Versatility: 4/5

While these pickups particularly excel at recreating vintage tones, I was pleasantly surprised by their versatility. Whether I was playing clean arpeggios, crunchy power chords, or fast solos, this pickup set delivered my playing like a champ.

What truly impressed me was their adaptability across a range of genres. While they may not be tailored for the extreme gain of metal music, I found their tone to be well-suited for everything from blues and rock to funk and indie. The beauty lies in the ability to blend these pickups using the strat pickup switch, offering a myriad of tonal possibilities. It's this versatility that makes them stand out in a crowded market.

Despite what you may think, they're far from one-trick ponies – and I was happy with their performance for most playing styles and genres. These are very versatile compared to a lot of pickups on the market, which can be a bit more limited.

Build Quality: 5/5

Close up of the Fender Original '57/'62

The build quality of these pickups is top-notch. From the sturdy construction to the attention to detail, it's clear that Fender spared no expense in ensuring reliability and longevity.

These have the quality to last for years of gigging, and they've got the reliability and steadfastness to be perfect for studio work, where consistency is key. They're known to deliver consistent performance every time, and I really don't see them wearing out or breaking for decades, or even if you take care of them.

I experienced no unexpected noise issues or scratching, which you can get with cheaper, more inferior products. Overall I can't find anything to fault with these pickups in terms of their build quality.

Installation: 4/5

Three Fender Originals

Installing these pickups required a bit of soldering skill, but with the help of some online tutorials, I was able to get the job done without too much trouble. However, for those less experienced with guitar electronics, professional installation may be worth considering to ensure optimal results.

You will need to unscrew your pickguard, remove the pickups, and disconnect the wires, then solder the new pickups to the correct terminal. The wires that come with this set were long enough and didn't add any extra difficulty.

These offered a pretty standard experience for installing new pickups. There isn't much to fault, I mean installing pickups is generally a pain – but these didn't take any complex modifications unlike putting in a set of active pickups, which is a nightmare.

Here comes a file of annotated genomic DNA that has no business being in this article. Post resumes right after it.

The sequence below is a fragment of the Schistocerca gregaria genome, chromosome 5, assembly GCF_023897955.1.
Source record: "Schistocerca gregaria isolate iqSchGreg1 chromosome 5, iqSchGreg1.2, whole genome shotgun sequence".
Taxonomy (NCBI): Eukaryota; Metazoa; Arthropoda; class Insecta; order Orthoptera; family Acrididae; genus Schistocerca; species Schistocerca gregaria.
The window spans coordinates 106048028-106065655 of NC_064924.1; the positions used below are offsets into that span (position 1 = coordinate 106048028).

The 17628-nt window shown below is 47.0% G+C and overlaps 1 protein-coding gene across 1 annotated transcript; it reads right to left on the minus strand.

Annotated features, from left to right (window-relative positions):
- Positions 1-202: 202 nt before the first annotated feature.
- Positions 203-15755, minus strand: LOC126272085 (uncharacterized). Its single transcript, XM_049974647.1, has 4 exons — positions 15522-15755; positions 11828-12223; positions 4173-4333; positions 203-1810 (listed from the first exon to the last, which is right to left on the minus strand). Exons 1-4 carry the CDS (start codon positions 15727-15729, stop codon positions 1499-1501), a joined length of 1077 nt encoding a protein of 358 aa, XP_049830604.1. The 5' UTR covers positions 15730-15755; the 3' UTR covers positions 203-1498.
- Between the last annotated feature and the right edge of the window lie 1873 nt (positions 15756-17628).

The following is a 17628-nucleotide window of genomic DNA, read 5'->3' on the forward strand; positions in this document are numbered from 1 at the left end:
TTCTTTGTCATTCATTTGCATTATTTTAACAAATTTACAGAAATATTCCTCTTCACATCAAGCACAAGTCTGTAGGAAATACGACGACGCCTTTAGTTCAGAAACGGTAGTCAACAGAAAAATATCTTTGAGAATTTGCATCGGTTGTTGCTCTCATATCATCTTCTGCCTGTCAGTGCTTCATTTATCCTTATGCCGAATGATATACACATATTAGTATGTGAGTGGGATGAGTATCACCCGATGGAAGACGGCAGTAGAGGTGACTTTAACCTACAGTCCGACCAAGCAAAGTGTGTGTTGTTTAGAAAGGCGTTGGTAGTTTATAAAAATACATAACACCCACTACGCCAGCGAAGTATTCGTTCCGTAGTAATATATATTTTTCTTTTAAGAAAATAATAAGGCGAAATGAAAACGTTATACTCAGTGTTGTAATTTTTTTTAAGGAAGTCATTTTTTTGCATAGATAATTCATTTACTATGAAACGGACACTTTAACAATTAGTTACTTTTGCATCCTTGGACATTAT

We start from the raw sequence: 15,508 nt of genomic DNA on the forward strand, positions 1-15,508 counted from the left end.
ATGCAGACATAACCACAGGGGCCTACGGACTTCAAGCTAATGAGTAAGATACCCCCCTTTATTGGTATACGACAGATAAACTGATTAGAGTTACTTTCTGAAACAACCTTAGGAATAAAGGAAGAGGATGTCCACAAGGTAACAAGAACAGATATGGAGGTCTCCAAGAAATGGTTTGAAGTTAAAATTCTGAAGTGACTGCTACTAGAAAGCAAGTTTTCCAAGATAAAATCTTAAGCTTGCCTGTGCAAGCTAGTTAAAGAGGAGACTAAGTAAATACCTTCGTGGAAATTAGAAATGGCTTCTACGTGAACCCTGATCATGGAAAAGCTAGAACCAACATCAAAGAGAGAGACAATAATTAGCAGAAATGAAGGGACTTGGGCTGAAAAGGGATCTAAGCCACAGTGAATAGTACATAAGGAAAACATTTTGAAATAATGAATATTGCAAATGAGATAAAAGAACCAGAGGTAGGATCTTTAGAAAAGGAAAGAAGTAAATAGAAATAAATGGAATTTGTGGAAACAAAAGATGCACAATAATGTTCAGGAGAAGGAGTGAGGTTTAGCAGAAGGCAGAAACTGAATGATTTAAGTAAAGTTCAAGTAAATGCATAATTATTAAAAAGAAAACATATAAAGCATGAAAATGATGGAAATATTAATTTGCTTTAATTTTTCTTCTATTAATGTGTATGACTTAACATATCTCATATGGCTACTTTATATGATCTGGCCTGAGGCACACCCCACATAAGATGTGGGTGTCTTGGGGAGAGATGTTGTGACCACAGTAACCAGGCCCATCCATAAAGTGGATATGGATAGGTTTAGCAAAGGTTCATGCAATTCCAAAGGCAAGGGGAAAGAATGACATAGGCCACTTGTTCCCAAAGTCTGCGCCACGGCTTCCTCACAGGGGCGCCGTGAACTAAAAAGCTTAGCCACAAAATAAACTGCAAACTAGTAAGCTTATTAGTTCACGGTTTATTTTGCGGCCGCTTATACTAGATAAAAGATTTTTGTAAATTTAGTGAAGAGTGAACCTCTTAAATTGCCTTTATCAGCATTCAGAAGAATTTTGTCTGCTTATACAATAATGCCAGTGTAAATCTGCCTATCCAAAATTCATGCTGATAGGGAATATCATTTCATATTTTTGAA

If you're confident, you could easily do it yourself, but you might want to get help if you haven't done it before.

Things to Consider Before Buying Stratocaster Pickups

Before diving into the world of Stratocaster pickups, it's essential to understand the problems they solve and why they're sought after.

Stratocaster pickups play a pivotal role in shaping the tone of your guitar, offering a wide range of sonic possibilities. Whether you're chasing the vintage warmth of the '50s and '60s or aiming for a more modern, high-output sound delivered by the Fender Deluxe Drive pickups, the right pickups can elevate your playing experience.

The ideal customer for Stratocaster pickups is someone who values versatility and tone quality in their playing. They may be seeking to upgrade their stock pickups to achieve a specific sound or looking to customize their instrument to suit their playing style better. Conversely, those who prioritize simplicity and are content with their guitar's current tone may not find as much value in purchasing new pickups.

These might not be the right type of pickups for you, so make sure you consider the following factors before buying them.

Tone Style

One of the first things to think about when choosing new pickups for a Strat is the type of tone you're looking for. There is a huge amount of variation in the market, from vintage and traditional to aggressive and modern.

Ultimately the best choice depends on what type of music you like to play and what sort of amp and tone settings you're into.

Personally, I'm more of a fan of the vintage Strat sound, preferring light overdrive rather than aggressive distortion. I found this '57 set is definitely more on the vintage end, and isn't ideal for higher gain scenarios, but it still has a fair level of tonal versatility.

Single Coil or Humbuckers

Single Coil and Humbuckers

Another big choice to make is whether you want single coil or humbucking pickups.

By default, Strats come fitted with some of the best single coil pickups, which are known for their bright, thinner, and cutting sound, which is ideal for crystal lead tones and jangly chords.

Alternatively, humbuckers are thicker, warmer, and more punchy, and have reduced noise, but aren't as defined as single coils. These typically respond better to distortion and high gain and don't have as much harshness.

While many humbuckers are too large to naturally fit in a strat (and would require some complex modification) you can now find a lot of humbucker pickups that have been shrunk down into the smaller, single coil footprint size. For example, the Seymour Duncan Billy Gibbons Red Devil.